Top programs at Villanova include engineering, finance, business, premed and nursing. Villanova is a university focused on undergraduate education. The total enrollment of just less than 8000 tips heavily in favor of the 6500 undergrads. A student I work with who recently visited Villanova told me she felt very welcomed and that the campus felt very tight-knit.

Wisconsin: When you say Wis-con-sin…

Most of those reading this have first-hand knowledge of the University of Wisconsin-Madison: as an alum, as a parent of a future alum, a frequent guest to the campus or simply as a citizen living in a sea of red. As a native of that state to the west that gets real cold, one of my first memories of UW was hearing my father, a former University of Minnesota professor, tell me that UW ranked third in federal dollars for research. In my mind I pictured rows and rows of labs churning out reams of research and gaggles of grad students.

Bascom Hall On The Campus Of The University Of Wisconsin-madisonThose early impressions are 100% accurate and will continue to be well past Frank Kaminsky’s days and without regard to whatever budgetary considerations may muddy the water. In Madison three things will always be true: 1) we will always love the Badgers, through good and bad times; 2) we will know exactly how to have a good time — no, a great time — in the best college town in America; and 3) those labs will continue to run at high capacity. And frankly that’s one of the reasons that this isn’t a great fit for all new freshmen, e.g. the focus isn’t undergraduate teaching. That’s a topic for a later date, however.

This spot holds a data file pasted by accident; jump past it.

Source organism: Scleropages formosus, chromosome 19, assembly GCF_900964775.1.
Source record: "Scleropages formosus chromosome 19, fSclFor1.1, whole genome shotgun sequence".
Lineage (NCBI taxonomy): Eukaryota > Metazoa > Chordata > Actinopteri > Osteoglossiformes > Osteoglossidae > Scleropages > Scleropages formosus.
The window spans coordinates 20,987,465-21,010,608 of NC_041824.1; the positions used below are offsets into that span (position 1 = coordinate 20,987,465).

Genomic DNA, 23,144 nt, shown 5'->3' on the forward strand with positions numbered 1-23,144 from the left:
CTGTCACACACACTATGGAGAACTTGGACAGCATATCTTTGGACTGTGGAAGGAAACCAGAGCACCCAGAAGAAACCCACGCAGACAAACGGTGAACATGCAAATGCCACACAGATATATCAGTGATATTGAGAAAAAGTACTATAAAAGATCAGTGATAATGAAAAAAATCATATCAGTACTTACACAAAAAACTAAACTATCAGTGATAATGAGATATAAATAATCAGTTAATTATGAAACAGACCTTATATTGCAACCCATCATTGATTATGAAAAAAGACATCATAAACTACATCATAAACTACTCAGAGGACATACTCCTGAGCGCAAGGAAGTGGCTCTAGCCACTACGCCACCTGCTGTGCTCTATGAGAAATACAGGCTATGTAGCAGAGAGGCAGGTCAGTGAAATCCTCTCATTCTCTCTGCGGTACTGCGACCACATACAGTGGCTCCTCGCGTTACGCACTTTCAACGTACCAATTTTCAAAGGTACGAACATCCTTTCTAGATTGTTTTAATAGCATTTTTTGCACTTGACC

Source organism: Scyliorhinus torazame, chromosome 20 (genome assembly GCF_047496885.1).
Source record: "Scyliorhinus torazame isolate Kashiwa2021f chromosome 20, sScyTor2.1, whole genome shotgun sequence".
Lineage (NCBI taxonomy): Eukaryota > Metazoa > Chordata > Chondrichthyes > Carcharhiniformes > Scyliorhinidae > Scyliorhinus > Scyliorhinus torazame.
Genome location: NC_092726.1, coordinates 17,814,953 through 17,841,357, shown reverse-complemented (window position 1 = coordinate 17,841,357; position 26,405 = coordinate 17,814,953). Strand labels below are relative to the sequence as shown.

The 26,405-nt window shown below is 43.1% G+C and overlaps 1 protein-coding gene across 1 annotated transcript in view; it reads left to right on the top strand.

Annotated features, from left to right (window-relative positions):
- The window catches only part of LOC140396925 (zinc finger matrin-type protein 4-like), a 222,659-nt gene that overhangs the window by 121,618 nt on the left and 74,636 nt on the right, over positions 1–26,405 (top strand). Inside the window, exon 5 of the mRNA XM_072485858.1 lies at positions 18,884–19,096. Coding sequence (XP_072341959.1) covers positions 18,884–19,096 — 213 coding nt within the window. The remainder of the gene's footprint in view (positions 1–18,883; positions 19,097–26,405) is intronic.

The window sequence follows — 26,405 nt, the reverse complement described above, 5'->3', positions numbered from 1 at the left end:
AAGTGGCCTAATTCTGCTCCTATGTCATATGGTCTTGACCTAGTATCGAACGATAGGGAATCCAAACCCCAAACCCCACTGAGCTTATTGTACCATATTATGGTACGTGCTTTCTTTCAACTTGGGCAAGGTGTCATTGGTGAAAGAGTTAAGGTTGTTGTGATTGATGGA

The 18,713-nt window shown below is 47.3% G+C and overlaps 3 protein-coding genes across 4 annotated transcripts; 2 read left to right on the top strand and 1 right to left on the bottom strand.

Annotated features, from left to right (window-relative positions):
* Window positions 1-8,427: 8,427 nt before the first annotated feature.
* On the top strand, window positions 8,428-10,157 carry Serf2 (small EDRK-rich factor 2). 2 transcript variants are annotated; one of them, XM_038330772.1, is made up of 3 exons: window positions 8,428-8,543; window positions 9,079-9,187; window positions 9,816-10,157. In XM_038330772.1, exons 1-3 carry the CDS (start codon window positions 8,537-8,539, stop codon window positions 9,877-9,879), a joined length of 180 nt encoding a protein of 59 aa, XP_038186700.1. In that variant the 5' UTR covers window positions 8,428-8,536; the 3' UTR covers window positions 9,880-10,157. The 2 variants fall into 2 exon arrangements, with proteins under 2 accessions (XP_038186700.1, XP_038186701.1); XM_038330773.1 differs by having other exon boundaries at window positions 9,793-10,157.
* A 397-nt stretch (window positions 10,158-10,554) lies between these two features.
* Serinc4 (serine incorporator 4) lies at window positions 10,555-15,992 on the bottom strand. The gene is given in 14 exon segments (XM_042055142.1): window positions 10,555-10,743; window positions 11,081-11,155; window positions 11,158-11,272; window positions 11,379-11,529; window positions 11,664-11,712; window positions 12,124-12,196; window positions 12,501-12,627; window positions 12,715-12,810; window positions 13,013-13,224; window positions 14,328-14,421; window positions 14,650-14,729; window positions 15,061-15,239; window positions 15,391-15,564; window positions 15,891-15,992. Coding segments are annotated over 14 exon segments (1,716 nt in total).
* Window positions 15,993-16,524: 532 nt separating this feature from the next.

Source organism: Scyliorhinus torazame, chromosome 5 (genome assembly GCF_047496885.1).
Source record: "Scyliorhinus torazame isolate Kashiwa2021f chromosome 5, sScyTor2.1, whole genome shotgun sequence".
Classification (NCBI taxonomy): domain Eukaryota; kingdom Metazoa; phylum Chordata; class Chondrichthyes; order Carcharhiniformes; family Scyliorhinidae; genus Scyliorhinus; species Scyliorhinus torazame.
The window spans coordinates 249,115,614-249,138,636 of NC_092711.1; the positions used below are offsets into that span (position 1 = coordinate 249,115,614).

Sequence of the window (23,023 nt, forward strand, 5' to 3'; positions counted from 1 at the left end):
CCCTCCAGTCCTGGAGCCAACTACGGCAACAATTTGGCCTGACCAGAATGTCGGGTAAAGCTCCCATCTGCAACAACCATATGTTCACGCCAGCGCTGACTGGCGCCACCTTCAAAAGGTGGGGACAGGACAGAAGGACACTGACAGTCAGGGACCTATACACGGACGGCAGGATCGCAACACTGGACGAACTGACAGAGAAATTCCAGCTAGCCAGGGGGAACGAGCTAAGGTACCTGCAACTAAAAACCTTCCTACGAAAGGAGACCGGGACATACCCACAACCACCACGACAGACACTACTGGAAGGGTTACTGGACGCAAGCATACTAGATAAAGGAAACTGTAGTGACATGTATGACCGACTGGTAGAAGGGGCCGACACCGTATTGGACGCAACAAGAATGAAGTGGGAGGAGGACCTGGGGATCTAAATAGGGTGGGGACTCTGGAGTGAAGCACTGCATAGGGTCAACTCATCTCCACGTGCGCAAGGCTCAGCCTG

The role of athletics in choosing a college

As hard as I may try, my impressions of a particular college are at least partially influenced by college athletics. My rant about Duke basketball is all the proof you need. But never confuse what happens at Camp Randall or the Kohl Center with what you do as a student on a daily basis inside Grainger Hall or Humanities or Memorial Library. As I’ve said to countless students and families, college is really about what you do at 9:00 a.m. on a Tuesday in a classroom and 11:00 p.m. Thursday night in the library. Your choice — your University of You — should be based on which colleges present the best opportunities for you to grow and mature as a student at those times and in those places. The sunny afternoons in Section K at Camp Randall are a bonus.